The Twittersphere went cuckoo for the Emmys this week, but those stingy folks over the pond only hand out awards once a year; here at It’s Nice That we give a big thumbs up to five lucky Things every single ruddy week! Sitting around the table of Things in their tuxedos and posh frocks today we have a book collecting together the splendidly surreal works of Jim’ll Paint It, a poster from master print-maker Anthony Burrill and a new zine exploring the passions and peculiarities of crafty creatives. There’s also a pack of Artists Top Trumps and a book full of photos of a toy town Tokyo. Pop the champagne: let Things commence!
Electric Dreams: The Collected Works of Jim’ll Paint It
There are plenty of masterworks made from paint; there are fewer made in Paint. But that’s Jim’s forte. Using the free Microsoft programme, Jim devises hilarious images of just about anything: Tinned Lenin, Prince Philip discovers the internet, A shoal of Michael Fish. Their brilliance comes partly from their utterly random nature, but they’re also amazingly intricate and downright funny. At first Jim took suggestions from friends, now he takes them from all over the world and it’s become a full-time job. This book is a smile-a-page, from Ainsley Harriott, son of God “As requested by Stephen” through to Jeremy Paxman for sale in a vending machine “As requested by Laura” 200-pages later.
Starveling, Snout, and Snug: Issue #1 & #2
There’s a lovely idea behind this new bi-monthly zine. Each issue centres on individuals and delves into their passions – whether coffee, TV, organ playing or photography. The idea is to create a portrait of these creatives and revel in the minutiae of their world and livelihoods; fascinating to read over a slowly sipped flat white in the 3FE cafe in Dublin which publishes the zine. It’s designed by Conor & David, risograph-printed and, in case you were wondering, takes its mysterious name from three of the mechanicals in Shakespeare’s Midsummers Night Dream; the dopey creative antecedents of those featured in the zine.
Anthony Burrill: Woodblock Poster for Peter Werth
With work in the V&A’s permanent collection, Anthony Burrill is one graphic artist and print-maker doing rather well for himself. His latest venture is a limited-edition print inspired by fashion designer Peter Werth’s heritage. Unlike some of Anthony’s most popular poster slogans – “You Know More Than You Think You Do,” or “Work Hard & Be Nice To People” – this one makes no sense. But it’s uplifting all the same, like a battle cry for creativity in a language we haven’t quite got the hang of yet. “Button up Trojan Inter-City Mayhem Unique Kryptonite Chaos!”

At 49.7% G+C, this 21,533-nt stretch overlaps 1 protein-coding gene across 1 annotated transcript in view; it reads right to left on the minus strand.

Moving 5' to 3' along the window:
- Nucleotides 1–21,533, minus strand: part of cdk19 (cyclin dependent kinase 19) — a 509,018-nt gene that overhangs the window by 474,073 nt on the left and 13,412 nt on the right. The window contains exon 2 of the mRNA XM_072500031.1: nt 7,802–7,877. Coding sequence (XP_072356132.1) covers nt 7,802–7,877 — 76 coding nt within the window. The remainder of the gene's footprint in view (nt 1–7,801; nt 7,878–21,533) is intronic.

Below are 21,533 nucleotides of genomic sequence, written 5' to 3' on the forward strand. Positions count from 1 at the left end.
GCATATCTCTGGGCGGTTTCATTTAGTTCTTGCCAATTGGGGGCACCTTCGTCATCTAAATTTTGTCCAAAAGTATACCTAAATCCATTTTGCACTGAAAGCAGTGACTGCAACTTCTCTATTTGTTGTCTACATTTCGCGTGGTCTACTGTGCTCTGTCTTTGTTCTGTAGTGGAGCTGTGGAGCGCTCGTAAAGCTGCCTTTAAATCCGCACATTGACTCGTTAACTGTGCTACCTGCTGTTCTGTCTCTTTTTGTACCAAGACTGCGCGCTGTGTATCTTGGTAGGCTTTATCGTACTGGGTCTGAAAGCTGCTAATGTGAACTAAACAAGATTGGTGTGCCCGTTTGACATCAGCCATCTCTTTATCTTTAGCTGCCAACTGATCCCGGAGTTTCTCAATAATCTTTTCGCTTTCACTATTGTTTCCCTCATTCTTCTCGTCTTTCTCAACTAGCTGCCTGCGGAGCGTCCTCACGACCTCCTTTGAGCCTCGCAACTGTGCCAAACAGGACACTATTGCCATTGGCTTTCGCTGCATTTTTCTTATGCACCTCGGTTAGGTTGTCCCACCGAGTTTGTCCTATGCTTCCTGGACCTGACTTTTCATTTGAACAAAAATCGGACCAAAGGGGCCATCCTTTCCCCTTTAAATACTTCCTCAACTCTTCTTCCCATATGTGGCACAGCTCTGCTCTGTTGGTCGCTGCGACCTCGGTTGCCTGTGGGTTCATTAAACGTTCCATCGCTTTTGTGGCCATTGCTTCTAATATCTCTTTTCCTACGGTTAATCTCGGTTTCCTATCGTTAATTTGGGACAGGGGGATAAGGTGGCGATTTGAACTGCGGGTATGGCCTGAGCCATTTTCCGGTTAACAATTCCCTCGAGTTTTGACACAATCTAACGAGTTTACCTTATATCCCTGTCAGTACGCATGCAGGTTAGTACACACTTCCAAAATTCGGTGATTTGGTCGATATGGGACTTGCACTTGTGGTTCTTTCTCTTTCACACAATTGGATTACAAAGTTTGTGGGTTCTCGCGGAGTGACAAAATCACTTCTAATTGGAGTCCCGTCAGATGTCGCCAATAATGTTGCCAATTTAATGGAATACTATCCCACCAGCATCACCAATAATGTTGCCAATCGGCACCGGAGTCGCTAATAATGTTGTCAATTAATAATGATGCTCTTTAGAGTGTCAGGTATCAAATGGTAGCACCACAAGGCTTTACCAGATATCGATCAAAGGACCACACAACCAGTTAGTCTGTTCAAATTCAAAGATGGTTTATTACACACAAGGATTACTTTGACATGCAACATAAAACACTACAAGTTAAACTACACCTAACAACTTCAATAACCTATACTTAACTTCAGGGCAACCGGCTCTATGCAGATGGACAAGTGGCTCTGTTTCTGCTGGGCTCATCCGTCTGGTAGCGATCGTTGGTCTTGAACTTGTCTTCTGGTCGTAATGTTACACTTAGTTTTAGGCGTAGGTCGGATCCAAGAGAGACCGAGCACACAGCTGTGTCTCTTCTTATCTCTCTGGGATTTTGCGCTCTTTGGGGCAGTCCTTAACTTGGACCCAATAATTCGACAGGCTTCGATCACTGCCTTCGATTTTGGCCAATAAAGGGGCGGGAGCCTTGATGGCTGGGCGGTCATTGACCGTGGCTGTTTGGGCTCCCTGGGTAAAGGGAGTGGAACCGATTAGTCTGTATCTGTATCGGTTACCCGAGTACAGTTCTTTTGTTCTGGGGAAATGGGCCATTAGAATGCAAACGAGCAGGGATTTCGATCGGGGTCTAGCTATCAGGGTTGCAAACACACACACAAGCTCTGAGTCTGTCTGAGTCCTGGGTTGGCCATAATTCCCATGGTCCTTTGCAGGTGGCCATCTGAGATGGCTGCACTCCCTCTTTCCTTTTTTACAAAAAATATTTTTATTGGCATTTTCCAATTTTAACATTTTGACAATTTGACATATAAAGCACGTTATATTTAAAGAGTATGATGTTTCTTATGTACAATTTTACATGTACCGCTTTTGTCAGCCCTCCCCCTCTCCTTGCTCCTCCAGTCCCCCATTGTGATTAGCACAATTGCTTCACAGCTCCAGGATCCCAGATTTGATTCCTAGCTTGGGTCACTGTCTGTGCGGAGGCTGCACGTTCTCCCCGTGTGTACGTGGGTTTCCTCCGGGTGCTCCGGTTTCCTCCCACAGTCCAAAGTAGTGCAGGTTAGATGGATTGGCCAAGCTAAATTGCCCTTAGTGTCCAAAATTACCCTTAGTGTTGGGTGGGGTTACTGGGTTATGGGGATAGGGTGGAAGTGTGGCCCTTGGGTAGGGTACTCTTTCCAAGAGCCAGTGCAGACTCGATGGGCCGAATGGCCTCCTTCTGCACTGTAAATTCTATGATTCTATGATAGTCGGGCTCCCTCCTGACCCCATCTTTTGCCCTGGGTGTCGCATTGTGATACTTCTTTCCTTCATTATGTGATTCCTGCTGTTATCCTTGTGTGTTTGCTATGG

Ben Thomas: Tiny Tokyo
It’s amazing how photographic effects can make us look at a scene in a whole new way. Ben Thomas has been taking tilt-shift photos for years now and he says that Tokyo is ideal for this style; such a giant place with so much bustle and business. The people of Tokyo “display meticulous attention to detail in all things from signage to train timetables” and I think Ben’s images encourage us to look in a similar level of detail. It’s fascinating to pore over pictures of an unknown city or another way of life in any case, but with these images there’s something even more intriguing. I always loved the scale models in museums as a kid and looking at this book reminds me of that – wondering what the little man driving the truck around the loading bay is called. We’re invited to see these people like toys and bring them to life with stories we construct around them.
Laurence King: The Art Game: Illustrated by Mikkel Sommer
When I was a wee lass I once spent a long car journey learning the names of all of the kings and queens of England from a novelty pack of cards. And the order in which they ruled. Even the Edmunds, Egbert and Eadwig. What can I say? I had a great memory and not much else to do. So I think seven-year-old me would have a riot with these Artists Top Trumps, pitting Andy Warhol against Frida Kahlo, putting Damien Hirst in the red ring and Banksy in the blue. The artists are ranked by how influential, shocking and expensive their artworks are, their critical reception and versatility. Mikkel Sommer illustrated the cards which are published by Laurence King. Who is the top trump? I guess you’ll have to play to find out.